and welcome. First I want to say a quick thank you to everybody for the language school thing. Your questions are great and I’m definitely gonna use them in some form. Thanks for taking the time. And if you don’t know what I’m talking about… you totally missed out ;).
With that said, let’s get to our German Word of the Day. This time we’ll have a look at the meaning of
And looking at deuten doesn’t only mean unlocking whole bunch of really cool and useful vocabulary like bedeuten or deutlich, it also means to learn about the origin of a word that is inseparably connected to learning German. And that word is: frustration.
Oh… hold on… I meant the other word, the one that is even more connecteterer to learning German. The word for German itself… deutsch.
It all started with the super mega ancient Indo-European root tē̌u-. The meaning of that root was something along the lines of to swell and it’s the origin of words like thumb (looks swollen compared to other fingers), thigh (looks swollen after Christmas) and thousand, which originally was just a word for large number, mass. Now, another spin off of the Indo-European root was the Germanic word þeuðō. No idea how to pronounce that but the meaning it had was kind of similar to the original idea of thousand: *þeuðō meant large number of people and later became one of the Germanic words for tribe, people, folk. The original meaning of deutsch wasn’t far from that – it meant something like of the people, people-ish. With the people referring to the Germanic tribes as opposed to the Romans. One context it was used for was language. You could speak “fancy Latin” or you could speak “deutsch“. And in the early days that could refer to several Germanic dialects, including old English. And one evening in a tavern over a whole bunch of brewskies the people that would later become Germans adopted the word for themselves**…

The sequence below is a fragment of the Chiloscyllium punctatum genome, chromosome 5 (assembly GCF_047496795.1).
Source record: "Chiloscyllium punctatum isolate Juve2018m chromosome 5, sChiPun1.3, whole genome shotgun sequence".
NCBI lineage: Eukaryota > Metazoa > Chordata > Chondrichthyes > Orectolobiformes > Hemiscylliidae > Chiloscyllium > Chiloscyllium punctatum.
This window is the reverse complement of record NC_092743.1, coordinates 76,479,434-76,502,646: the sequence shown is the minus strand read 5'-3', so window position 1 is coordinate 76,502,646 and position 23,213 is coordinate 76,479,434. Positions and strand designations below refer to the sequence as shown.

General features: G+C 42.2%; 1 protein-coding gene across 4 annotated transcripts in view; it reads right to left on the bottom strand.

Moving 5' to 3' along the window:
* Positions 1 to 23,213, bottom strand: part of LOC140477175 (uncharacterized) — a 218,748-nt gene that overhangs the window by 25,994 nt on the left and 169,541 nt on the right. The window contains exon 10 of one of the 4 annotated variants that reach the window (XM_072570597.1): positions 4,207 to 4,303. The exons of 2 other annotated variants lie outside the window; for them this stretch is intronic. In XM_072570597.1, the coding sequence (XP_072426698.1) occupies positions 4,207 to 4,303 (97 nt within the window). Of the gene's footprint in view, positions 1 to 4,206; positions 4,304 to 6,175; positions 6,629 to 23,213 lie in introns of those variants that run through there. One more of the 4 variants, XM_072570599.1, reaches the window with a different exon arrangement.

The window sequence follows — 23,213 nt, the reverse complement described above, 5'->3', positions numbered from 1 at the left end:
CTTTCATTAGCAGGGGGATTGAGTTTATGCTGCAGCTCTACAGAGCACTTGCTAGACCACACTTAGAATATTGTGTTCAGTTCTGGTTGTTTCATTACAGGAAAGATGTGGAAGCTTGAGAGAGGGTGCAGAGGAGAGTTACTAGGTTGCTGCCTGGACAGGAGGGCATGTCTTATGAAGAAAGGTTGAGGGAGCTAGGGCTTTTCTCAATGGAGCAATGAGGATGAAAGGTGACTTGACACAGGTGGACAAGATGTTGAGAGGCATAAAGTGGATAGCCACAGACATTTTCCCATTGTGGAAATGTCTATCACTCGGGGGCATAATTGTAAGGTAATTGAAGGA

“Hey, we’re kind of like one people…”
“Meh… not really”
“Well, anyways, we should pick a name for us. Anyone got an idea?”
“Uhm… we could call us … uhm… people.”
“Nice, and our language people’s. And our land peopleland.”
(**: might not have happened in a tavern, may have been a process of hundreds of years)
Not very creative. English isn’t any better. They use the super generic word german and for the Germans and the german word for german for Dutch. Oh while we’re at it, the Finns say saksalainen, which is based on the Germanic tribe called the Saxons, in French german means allemand (Spanish, Turkish and many others use variations of that), which is based on the name of another Germanic tribe and the Slavic languages use something with the base niemi- (no idea where this comes from, I couldn’t find anything). Kind of crazy that there are so many different names for german across Europe. Anyway, time to get to our actual word of the day deuten.
We’ve learned that it comes from a word that meant as much as people, folk, usually referring to the Germanic people as opposed to the Romans. The verb deuten itself was to make clear for the common folk…. just think of it as the made up verb “to common-man”
“Hey, care for some Roman wisdom?”
“Sure, bring it on.”
“Cogito ergo sum!”
“Uh..what? Can you ‘common-man’ that.”
“Oh, sure: I think therefor I am.”
“Yeah… uh… I still don’t get it. Can you ‘common-man’ that some more?”
This original idea of deuten isn’t used or understood anymore but it still shines through in the two meanings deuten has today: to point somewhere and to interpret. I mean… pointing at something is a very effective way of making something clear. And interpreting something is basically making something clear for yourself first.
- “Warum, oh warum?” fragt Thomas und deutet auf die leere Kaffeekanne.
- “Why, oh why?”, Thomas asks and points at the empty coffee pot.
- Wie deute ich das Verhalten meiner Katze?
- How do I interpret the behavior of my cat?
Now, for both these meanings, German has alternative words that are more common. Zeigen is the more common choice for to point, deuten sounds a bit subtle, and in sense of interpreting it sounds less scientific than interpretieren or analysieren.